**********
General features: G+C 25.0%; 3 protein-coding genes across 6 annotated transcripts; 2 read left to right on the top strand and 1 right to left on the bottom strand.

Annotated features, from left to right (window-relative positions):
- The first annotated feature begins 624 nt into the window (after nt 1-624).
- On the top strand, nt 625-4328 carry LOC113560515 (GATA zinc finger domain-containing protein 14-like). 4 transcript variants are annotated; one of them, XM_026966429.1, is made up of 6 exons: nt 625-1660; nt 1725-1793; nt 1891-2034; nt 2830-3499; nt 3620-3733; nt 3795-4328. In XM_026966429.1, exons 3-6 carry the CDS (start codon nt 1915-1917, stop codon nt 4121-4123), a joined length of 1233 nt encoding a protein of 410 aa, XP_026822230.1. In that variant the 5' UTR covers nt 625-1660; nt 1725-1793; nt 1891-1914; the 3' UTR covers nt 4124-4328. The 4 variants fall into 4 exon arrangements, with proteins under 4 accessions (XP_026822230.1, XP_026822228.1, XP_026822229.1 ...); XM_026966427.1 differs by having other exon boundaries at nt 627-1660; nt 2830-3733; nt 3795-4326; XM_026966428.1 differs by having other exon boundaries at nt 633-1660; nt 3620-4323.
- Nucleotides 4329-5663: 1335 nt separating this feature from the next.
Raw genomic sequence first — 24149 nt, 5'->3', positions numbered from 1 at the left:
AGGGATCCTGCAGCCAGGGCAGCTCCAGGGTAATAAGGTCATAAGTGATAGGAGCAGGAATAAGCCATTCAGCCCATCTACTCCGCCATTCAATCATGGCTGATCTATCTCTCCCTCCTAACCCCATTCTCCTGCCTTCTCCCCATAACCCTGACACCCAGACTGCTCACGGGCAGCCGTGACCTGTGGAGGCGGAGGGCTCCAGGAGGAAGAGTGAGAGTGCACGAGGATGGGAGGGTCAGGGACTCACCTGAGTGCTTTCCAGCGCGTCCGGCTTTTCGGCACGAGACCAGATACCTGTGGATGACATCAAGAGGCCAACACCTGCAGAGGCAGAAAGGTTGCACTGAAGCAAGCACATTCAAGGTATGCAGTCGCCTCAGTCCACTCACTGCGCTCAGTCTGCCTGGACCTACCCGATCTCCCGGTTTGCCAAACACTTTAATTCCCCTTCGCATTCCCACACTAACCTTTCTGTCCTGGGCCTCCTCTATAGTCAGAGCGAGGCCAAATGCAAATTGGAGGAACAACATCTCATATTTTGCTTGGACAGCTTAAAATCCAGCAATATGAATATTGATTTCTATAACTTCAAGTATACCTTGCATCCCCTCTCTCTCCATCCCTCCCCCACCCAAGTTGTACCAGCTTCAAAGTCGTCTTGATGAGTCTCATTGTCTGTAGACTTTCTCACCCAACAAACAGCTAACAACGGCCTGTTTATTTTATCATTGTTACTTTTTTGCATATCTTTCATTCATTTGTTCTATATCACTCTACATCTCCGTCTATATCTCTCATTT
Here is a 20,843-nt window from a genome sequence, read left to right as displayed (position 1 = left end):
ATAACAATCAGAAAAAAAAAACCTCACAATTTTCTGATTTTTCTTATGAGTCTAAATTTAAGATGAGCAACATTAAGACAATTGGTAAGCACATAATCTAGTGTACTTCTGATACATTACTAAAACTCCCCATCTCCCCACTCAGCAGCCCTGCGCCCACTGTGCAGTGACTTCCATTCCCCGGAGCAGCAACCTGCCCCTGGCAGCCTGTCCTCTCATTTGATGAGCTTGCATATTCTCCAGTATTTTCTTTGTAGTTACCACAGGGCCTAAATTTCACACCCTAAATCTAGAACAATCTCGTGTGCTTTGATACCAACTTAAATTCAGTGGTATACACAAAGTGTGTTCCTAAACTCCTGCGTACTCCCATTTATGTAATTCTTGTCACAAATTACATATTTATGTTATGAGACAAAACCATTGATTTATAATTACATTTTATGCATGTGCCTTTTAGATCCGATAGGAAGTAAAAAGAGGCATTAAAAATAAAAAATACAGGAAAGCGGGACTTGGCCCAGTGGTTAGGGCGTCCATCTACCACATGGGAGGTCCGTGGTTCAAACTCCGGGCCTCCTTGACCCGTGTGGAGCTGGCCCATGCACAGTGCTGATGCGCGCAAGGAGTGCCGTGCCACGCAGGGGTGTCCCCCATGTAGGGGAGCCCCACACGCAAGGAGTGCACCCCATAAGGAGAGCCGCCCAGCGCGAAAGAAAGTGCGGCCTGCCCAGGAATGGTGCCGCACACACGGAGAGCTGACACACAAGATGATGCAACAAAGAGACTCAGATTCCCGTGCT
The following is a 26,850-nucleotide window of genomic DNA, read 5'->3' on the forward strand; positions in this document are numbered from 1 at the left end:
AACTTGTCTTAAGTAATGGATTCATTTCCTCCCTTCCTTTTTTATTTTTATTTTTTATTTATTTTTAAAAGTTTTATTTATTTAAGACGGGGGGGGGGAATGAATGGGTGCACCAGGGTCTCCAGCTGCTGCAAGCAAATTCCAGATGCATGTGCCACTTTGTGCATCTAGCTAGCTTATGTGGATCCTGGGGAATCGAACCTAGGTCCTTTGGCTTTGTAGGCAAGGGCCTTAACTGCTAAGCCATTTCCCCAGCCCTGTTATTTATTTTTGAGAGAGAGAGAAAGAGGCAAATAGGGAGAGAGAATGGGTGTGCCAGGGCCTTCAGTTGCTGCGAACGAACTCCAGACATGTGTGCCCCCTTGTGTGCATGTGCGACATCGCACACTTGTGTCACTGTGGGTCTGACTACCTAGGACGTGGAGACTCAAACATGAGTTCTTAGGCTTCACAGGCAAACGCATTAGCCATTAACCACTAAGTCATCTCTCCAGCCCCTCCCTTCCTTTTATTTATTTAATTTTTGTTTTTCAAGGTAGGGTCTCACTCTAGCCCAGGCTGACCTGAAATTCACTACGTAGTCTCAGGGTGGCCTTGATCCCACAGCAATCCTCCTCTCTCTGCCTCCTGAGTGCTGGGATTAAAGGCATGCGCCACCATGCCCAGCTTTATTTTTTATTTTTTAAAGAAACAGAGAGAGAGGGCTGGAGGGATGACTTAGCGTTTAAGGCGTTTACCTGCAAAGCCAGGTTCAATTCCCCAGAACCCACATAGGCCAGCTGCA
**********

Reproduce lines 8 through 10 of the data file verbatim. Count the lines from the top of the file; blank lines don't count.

Here is a 20,843-nt window from a genome sequence, read left to right as displayed (position 1 = left end):
ATAACAATCAGAAAAAAAAAACCTCACAATTTTCTGATTTTTCTTATGAGTCTAAATTTAAGATGAGCAACATTAAGACAATTGGTAAGCACATAATCTAGTGTACTTCTGATACATTACTAAAACTCCCCATCTCCCCACTCAGCAGCCCTGCGCCCACTGTGCAGTGACTTCCATTCCCCGGAGCAGCAACCTGCCCCTGGCAGCCTGTCCTCTCATTTGATGAGCTTGCATATTCTCCAGTATTTTCTTTGTAGTTACCACAGGGCCTAAATTTCACACCCTAAATCTAGAACAATCTCGTGTGCTTTGATACCAACTTAAATTCAGTGGTATACACAAAGTGTGTTCCTAAACTCCTGCGTACTCCCATTTATGTAATTCTTGTCACAAATTACATATTTATGTTATGAGACAAAACCATTGATTTATAATTACATTTTATGCATGTGCCTTTTAGATCCGATAGGAAGTAAAAAGAGGCATTAAAAATAAAAAATACAGGAAAGCGGGACTTGGCCCAGTGGTTAGGGCGTCCATCTACCACATGGGAGGTCCGTGGTTCAAACTCCGGGCCTCCTTGACCCGTGTGGAGCTGGCCCATGCACAGTGCTGATGCGCGCAAGGAGTGCCGTGCCACGCAGGGGTGTCCCCCATGTAGGGGAGCCCCACACGCAAGGAGTGCACCCCATAAGGAGAGCCGCCCAGCGCGAAAGAAAGTGCGGCCTGCCCAGGAATGGTGCCGCACACACGGAGAGCTGACACACAAGATGATGCAACAAAGAGACTCAGATTCCCGTGCT
The following is a 26,850-nucleotide window of genomic DNA, read 5'->3' on the forward strand; positions in this document are numbered from 1 at the left end: